Boot camp recovery

From age six on, I desperately wanted to be like my elementary friend Jessica who took gymnastics classes. Her tumbling classes involved strutting across the balance beam, swinging around the uneven bars, and bounding on that springy ramp up and over the vaulting horse. I was sure she’d be whisked off by Bela Karolyi to train for the Olympics at his magical gymnastics camp.

I begged my mom to sign me up.

“Do you want to break your neck?’ she asked.

She worked in the ER and had seen too many kids hurt doing gymnastics—millions if she were to be believed. Every kid in our neighborhood must have broken her leg or sustained a beam injury at some point because she made it sound like there were broken collarbones parading through the hospital door in leotards.

In 1984, when I was 12, Mary Lou Retton won the gold medal, and even my mother was excited. I was sure I was next, even if 12 was middle age for a gymnast and I could barely manage a straight cartwheel. Still, mom refused.

These days, when I’m at the gym, complete with a gymnastics center for kids only, I’ve been known to stare wistfully through the window at the eight-year-olds tumbling across the mat, landing dismounts from the high beam. So when I spotted a blurb about a gymnastics boot camp for adults at the gym last month, I couldn’t fork over the cash fast enough. I signed up and I didn’t tell my mom.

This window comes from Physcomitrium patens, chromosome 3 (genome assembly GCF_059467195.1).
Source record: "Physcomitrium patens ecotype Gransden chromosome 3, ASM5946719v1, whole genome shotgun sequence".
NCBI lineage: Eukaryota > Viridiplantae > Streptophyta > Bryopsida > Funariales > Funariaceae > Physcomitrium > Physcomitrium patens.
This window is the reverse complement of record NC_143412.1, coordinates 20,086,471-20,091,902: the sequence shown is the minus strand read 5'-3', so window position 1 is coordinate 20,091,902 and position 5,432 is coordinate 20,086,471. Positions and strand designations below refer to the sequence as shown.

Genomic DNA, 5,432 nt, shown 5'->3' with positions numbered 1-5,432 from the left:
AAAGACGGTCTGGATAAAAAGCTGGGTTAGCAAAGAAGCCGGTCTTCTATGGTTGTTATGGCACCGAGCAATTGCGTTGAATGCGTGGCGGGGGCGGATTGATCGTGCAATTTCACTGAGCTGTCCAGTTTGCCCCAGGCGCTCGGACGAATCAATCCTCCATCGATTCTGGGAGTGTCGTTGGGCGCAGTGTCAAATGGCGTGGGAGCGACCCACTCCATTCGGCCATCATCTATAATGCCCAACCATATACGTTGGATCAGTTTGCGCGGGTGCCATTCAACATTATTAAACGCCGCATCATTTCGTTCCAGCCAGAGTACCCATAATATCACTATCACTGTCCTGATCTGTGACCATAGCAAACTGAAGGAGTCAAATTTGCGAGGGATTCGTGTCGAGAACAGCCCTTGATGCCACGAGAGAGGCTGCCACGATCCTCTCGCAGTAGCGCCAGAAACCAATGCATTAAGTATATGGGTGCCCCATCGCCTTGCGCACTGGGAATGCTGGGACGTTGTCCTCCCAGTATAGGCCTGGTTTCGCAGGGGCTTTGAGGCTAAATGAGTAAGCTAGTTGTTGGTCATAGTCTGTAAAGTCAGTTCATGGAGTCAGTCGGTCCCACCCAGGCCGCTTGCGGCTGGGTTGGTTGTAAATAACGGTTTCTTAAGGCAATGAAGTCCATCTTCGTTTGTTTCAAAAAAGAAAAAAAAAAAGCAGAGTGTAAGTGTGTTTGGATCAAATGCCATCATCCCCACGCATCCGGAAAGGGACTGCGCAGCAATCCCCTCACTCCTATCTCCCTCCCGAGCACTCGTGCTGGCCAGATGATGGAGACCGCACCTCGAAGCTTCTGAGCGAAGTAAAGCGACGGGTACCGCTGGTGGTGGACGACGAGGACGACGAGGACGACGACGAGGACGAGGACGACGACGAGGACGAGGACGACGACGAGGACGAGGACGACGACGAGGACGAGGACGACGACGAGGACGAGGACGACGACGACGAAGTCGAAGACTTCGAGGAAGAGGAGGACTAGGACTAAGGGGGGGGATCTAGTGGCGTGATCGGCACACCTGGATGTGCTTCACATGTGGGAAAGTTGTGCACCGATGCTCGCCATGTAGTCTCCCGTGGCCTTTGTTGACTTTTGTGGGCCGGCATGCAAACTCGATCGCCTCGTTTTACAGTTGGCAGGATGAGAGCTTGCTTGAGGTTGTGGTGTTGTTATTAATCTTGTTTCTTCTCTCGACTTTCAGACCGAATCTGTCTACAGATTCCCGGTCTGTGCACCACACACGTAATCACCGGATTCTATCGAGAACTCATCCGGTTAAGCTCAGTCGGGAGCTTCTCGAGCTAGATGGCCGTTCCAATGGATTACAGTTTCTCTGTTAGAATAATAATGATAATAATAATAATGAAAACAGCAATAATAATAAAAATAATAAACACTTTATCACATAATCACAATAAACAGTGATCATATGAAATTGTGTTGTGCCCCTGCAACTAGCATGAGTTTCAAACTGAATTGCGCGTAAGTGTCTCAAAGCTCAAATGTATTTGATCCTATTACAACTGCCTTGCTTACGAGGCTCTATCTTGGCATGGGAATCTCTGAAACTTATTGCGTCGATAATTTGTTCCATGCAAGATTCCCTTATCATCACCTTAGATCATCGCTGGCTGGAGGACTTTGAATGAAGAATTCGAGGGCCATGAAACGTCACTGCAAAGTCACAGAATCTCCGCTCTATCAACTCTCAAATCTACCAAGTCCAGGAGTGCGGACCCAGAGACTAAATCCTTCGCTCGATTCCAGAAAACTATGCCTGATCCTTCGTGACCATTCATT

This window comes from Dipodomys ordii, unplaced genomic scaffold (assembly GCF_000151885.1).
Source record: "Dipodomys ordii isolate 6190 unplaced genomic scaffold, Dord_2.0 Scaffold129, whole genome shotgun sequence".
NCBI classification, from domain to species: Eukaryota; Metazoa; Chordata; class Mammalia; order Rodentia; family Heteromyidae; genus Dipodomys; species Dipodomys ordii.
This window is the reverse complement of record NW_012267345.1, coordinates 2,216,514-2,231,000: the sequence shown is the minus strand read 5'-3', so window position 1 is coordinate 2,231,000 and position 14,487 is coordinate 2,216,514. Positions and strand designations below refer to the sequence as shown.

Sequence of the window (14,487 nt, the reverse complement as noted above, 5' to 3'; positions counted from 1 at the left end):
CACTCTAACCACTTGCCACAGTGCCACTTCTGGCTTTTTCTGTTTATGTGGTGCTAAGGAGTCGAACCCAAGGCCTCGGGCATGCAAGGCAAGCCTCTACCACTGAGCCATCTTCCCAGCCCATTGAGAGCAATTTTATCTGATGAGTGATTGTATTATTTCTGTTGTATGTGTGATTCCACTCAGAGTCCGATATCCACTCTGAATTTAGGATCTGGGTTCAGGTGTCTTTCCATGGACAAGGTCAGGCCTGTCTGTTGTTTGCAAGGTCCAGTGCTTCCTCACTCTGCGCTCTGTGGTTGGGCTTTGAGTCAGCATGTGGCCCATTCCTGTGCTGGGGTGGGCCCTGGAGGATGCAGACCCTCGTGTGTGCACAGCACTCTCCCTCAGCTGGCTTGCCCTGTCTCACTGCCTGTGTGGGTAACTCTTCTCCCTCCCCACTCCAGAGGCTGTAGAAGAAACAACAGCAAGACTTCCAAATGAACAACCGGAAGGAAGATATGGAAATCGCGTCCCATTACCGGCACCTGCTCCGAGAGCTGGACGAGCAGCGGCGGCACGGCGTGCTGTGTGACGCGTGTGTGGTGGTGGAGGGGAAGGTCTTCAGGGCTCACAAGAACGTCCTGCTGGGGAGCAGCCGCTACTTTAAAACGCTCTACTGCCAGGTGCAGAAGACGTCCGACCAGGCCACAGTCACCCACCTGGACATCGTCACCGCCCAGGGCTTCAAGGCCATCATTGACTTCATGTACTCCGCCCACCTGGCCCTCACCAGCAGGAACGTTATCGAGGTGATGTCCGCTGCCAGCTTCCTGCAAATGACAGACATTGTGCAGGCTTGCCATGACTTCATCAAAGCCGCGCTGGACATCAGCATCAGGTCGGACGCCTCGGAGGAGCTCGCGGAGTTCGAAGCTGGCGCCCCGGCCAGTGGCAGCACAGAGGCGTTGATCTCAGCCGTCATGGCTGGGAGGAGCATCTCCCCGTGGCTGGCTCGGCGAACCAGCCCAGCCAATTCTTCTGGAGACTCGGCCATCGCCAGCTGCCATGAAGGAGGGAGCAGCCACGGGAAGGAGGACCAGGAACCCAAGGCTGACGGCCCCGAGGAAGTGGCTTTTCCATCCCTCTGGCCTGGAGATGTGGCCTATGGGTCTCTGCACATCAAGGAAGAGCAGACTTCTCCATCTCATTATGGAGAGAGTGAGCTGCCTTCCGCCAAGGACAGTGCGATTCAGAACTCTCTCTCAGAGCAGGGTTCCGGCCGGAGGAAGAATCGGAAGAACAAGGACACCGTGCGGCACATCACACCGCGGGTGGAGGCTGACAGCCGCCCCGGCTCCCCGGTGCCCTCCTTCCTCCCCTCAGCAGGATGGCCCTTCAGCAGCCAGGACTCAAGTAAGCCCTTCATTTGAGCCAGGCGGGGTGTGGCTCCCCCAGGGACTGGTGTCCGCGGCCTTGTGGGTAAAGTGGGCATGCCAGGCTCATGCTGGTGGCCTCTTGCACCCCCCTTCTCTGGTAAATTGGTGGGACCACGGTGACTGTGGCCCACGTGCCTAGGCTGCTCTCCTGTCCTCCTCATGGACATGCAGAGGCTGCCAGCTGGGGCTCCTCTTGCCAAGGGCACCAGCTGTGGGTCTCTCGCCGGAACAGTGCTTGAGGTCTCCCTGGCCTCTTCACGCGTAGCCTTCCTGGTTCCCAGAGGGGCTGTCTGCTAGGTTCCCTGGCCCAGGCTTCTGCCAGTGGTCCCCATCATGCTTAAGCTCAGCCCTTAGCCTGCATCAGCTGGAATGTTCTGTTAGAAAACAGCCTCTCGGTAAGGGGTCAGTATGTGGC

I entered the temple of gymnastics on that first day at 8 a.m. sharp with the hope of a medal still lingering. I scanned the bars, beams, and horse with awe and restrained myself from plunging my hands into the chalk barrel. I saw a glint in the eyes of the other half dozen adults that said childhood dream deferred.

By 8:10, I was eyeing the exit.

Those uneven bars I had dreamed about? Swinging on those really hurts your hands. We used them less for swinging and more for pull-ups anyway—or half a pull-up in my case. The floor exercise mat was a canvas for lunges, push-ups, sprints, and overall hell. I wondered if you could die from sweating. In the corner was a rope  hanging over a pit of foam that brought back memories of gym class. Rope burn still stings.

Each week—the class ran for five weeks—was a medley of sprinting, jumping, lunging, and crying, repeated in an endless circuit. When the instructor demonstrated a move on the trampoline on day one and injured herself, I realized, Hey, this sport is dangerous. How narrowly I had escaped Bela Karolyi’s camp.

On the last day, I was chatting with a woman in the class, saying our goodbyes.

“Are you gonna take the class next session?” she asked.

“Oh, God, no,” I said.

“Me neither,” she said. “It’s just not a workout for me.”

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